A South Florida man is the subject of an investigation after he gained access to a US Air Reserve base wearing an Air Force uniform and photographed himself on the tarmac with scramble-ready fighter jets.
Home of the 93rd Fighter Squadron (better known as the “Makos”), Homestead Air Reserve Base is a critical part of air security to the southernmost sector of the United States, particularly when the President of the United States is a frequent visitor to America’s most peninsular state.
With F-16C/D Block 30s on the tarmac, armed and ready to go at a moment’s notice, security is no joke at Homestead.
Except, of course, in the case of 20-year-old Diomonte Jean, who seems to be gunning for the title of “King of Stolen Valor” with his recent and rather disturbing stunt.
Posing as an Air Force officer in full uniform, Jean took videos of himself on the tarmac with Mako F-16s, some that were being powered up or readied for possible scramble missions.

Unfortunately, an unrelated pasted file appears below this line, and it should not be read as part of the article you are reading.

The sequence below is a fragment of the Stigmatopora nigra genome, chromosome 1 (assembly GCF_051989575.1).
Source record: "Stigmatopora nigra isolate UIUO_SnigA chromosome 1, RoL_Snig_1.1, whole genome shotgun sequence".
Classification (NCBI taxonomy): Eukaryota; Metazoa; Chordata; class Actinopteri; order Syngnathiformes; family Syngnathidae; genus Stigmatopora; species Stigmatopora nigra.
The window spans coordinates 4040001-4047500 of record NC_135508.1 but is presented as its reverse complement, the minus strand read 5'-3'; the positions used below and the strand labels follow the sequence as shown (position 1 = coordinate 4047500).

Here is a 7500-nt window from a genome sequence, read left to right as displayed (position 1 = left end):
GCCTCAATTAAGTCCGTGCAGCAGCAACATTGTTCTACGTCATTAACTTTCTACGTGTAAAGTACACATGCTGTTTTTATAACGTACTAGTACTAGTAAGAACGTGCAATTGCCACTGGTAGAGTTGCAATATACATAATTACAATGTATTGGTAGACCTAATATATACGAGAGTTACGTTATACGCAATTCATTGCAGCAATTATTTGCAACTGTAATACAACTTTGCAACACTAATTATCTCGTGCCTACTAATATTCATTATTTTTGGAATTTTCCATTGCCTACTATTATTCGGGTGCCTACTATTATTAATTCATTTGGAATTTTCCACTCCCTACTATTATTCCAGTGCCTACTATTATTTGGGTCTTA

Talmecia Minnis, Jean’s godmother, said that her godson is a convincing imposter who has impersonated service members for years.
“I found it hard to believe as well when I went to see the pictures with him by the airplanes and everything.”
However, his most recent stunt has drawn the attention of the feds, something she acknowledges is very serious.
“It’s escalating bad,” she told Channel 7 News Miami. Very bad.”
Even when out of uniform, Jean never seems to be far from trouble. Last year, he was busted for openly carrying a firearm, which is illegal in Florida (barring a few minor exemptions). Upon further investigation, the firearm had been reported stolen.
In this instance, Jean told authorities he had obtained the firearm from a “friend” when they “…were shooting in the military base.” In a related court document, he listed his home resident as Homestead ARB.
Jean told reporters that he was able to get onto the base due to his affiliation with the Civil Air Patrol. However, the CAP told Channel 7 that Jean is “not” a member but said he was allowed to attend a few meetings on base as an escorted guest.
That still doesn’t explain how he got onto the base on other occasions, sometimes dressed as an officer- a serious offense he dismisses as a “prank.”
“Me recording on the base, or recording myself, or just recording the planes, period, was the breach right there.”
When asked how he got on the base on other instances, he told them he simply flashed his driver’s license.
The USAF and FBI have not commented on the matter, as the investigation is ongoing.
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